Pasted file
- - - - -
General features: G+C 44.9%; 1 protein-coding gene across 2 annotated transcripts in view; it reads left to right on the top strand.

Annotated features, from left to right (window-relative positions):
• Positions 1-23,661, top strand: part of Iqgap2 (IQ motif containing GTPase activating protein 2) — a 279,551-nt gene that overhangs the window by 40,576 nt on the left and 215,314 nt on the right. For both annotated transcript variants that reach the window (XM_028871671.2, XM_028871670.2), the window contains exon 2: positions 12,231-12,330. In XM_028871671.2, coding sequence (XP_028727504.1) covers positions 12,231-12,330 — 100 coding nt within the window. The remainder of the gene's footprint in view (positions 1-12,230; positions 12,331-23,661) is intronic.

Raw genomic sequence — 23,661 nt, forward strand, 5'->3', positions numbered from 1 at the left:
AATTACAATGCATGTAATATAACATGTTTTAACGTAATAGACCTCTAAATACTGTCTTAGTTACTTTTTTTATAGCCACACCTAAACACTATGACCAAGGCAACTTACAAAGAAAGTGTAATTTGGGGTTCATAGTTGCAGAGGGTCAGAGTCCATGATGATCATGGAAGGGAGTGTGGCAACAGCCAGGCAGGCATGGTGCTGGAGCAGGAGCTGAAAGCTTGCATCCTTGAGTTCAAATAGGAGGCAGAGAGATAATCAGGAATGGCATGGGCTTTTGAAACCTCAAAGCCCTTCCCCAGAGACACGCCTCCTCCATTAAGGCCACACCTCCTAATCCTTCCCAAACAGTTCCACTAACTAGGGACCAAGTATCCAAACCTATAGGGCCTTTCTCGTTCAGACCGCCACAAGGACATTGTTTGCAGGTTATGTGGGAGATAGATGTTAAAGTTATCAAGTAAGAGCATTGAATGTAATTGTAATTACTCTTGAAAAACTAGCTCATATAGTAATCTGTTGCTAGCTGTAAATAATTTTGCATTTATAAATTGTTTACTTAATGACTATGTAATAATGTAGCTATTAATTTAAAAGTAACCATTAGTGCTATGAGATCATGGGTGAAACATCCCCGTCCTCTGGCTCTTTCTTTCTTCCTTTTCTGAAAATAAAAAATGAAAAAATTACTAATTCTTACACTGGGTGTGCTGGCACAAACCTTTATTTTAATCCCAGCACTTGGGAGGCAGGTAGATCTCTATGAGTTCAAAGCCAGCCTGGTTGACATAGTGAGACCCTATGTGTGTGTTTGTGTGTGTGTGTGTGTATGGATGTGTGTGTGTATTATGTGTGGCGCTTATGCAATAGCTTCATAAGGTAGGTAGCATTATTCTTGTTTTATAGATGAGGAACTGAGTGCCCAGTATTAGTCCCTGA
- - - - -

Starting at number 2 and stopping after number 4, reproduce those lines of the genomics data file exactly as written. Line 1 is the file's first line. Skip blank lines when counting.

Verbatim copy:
Annotated features, from left to right (window-relative positions):
• Positions 1-23,661, top strand: part of Iqgap2 (IQ motif containing GTPase activating protein 2) — a 279,551-nt gene that overhangs the window by 40,576 nt on the left and 215,314 nt on the right. For both annotated transcript variants that reach the window (XM_028871671.2, XM_028871670.2), the window contains exon 2: positions 12,231-12,330. In XM_028871671.2, coding sequence (XP_028727504.1) covers positions 12,231-12,330 — 100 coding nt within the window. The remainder of the gene's footprint in view (positions 1-12,230; positions 12,331-23,661) is intronic.

Raw genomic sequence — 23,661 nt, forward strand, 5'->3', positions numbered from 1 at the left: